The two central bones of contention in the current Writers Guild of America strike against the Alliance of Motion Picture and Television Producers are technology-driven: the rise of streaming and the looming unknown role that artificial intelligence will play in the creative process. SAG-AFTRA could go on strike over similar concerns.
Technological innovations have been at the heart of several strikes in Hollywood history, resulting in some of the longest weeks of strikes. The question now is whether the current strike, which has lasted two months, will be more difficult to resolve than previous industrial action.
When coaxial cable first connected New York and Washington, DC in 1946 and network television emerged in the post-war era, few other than MCA’s Lew Wasserman were savvy enough to understand the value of reusable content like old movies. In 1960 everyone else was hip. That year there were two strikes, one after the other SAG (43 days) and the other from WGA (153 Days) on the new economic realities of television: residuals and payments for reruns of shows and screenings of films originally produced for theatrical release. Guilds were looking for a Payment structure for productions and compensation for members who worked on films before the advent of television.
Twenty years later there were two more long strikes: SAG/AFTRA shouldered signs for three months beginning in the summer of 1980; The following spring, the WGA stamped on sidewalks for three more months. The issues at stake were payments and balances in the booming home video and pay-tv markets. Both were fledgling technologies that were evolving fast enough to require compensation policies. In the early 1980s, studios fought hard against the sale of home video equipment in legal battles that lasted into the late 20th century supreme court. They failed to halt VCR sales and the home video rental market boomed, sparking decades of struggles over surplus stocks.
Pay TV, including cable and satellite, was a growing business. Cable’s audience and corresponding revenues did not match those of its older sister company, broadcast television. But lower production costs and the mathematical magic that allowed cable channels to increase ratings by counting more than one airing of an episode versus a station’s single airing helped level the playing field. By the turn of the century, cable ratings exceeded those of traditional networks. Despite business reasons for Hollywood and Wall Street to differentiate the platforms, there was no significant difference for the audience. Despite the HBO tagline, it was all just TV for most viewers.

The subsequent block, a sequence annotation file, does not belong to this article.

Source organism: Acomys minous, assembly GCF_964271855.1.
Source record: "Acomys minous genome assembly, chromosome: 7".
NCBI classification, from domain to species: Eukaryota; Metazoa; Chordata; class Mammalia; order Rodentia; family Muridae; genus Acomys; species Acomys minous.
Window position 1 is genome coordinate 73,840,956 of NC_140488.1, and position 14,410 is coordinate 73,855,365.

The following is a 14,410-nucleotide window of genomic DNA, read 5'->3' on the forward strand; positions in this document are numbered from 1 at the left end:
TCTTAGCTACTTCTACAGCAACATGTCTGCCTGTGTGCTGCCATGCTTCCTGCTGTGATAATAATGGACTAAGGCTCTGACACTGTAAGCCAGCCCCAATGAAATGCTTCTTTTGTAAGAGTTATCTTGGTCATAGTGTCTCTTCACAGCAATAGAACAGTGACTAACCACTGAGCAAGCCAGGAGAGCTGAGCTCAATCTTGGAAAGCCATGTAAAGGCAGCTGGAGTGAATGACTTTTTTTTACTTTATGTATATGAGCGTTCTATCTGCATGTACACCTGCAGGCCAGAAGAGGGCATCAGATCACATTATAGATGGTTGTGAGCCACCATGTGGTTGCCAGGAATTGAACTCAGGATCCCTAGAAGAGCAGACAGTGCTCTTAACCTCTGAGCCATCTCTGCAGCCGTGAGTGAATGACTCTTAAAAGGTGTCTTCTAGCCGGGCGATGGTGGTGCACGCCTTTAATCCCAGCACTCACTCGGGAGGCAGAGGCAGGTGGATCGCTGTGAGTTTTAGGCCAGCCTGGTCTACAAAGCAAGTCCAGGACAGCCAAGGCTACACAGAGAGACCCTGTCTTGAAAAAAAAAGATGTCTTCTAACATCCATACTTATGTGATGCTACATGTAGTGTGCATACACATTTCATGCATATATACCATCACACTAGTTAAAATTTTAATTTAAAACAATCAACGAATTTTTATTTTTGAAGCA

Then Netflix famously used the new technology of the internet to turn the content and distribution system upside down. Their subscription-based model for on-demand movies and shows combined both the home video rental market and pay-TV. Netflix was a David beating two Goliaths: First it came for Blockbuster, then it came for premium cable. Netflix didn’t even define itself as part of the Hollywood establishment; It was a disruptor in Silicon Valley. It wasn’t show business, it was “digital”. Like any major centralized system, Hollywood studios were slow to respond to the coming revolution.
Streaming was not yet dominant when the WGA went on strike for 14 weeks in 2007-08. The big names on the AMPTP side were former moguls like Les Moonves and Harvey Weinstein, not Netflix’s Reed Hastings or Amazon’s Jeff Bezos. Also of contention was the continuing problem of home video backlog in the DVD market. The term “new media” was still used to describe content ranging from webisodes to YouTube videos to streaming. New media in 2007 was what AI is today: a shark fin circling in the water.
When streaming-exclusive original shows came out in 2013, they were produced under industry agreements of 2008. As a subscription-based digital offering, Netflix (which Amazon and Apple+ would soon join) paid authors less than broadcast and cable due to lower residual balances. With the low interest rates of the time, money was cheap and more content could be produced to feed hungry viewers. Since there were no ads to sell, there was no need to report reviews that might be subject to public scrutiny. The outside measures of success were critic ratings and growing subscribers, which kept Wall Street investors happy. Everyone got richer… except for the writers and other lesser-known talents.
Three Hollywood truisms: First, show business is not an altruistic endeavor; It’s a profitable venture for everyone involved. Second, new technologies will open up new possibilities for the production and distribution of content. And third, content production relies on talent.
We see this with the streaming revolution: it caused a seismic shift in media consolidations that spawned a range of competitive offerings from familiar faces: Disney+ and Hulu, Peacock, MAX, Paramount+. Now viewers have many options and platforms to choose from alongside what we can ironically call “traditional” streamers. That means more competition for attention and profits; Ads, promos and reviews, that means…don’t touch the watch face folks! The bold little digital streaming has become something nobody expected: television.
Hollywood has proven to be an adaptable place. During the labor disputes, the main purpose remained the same: the production and distribution of entertainment content. Streaming and AI technology have fueled another uncertain transition, and a stable and profitable new normal is yet to be seen. But to produce content, you always need creators.
Like a starlet in a 1930s musical or a hero in a 1950s western, Hollywood always manages to bounce back from failure and get back to business. And the best way to get everyone back in business? Pay content creators accordingly.
Jordan Beck is a television executive, brand marketing strategist, and author with over 20 years of industry experience.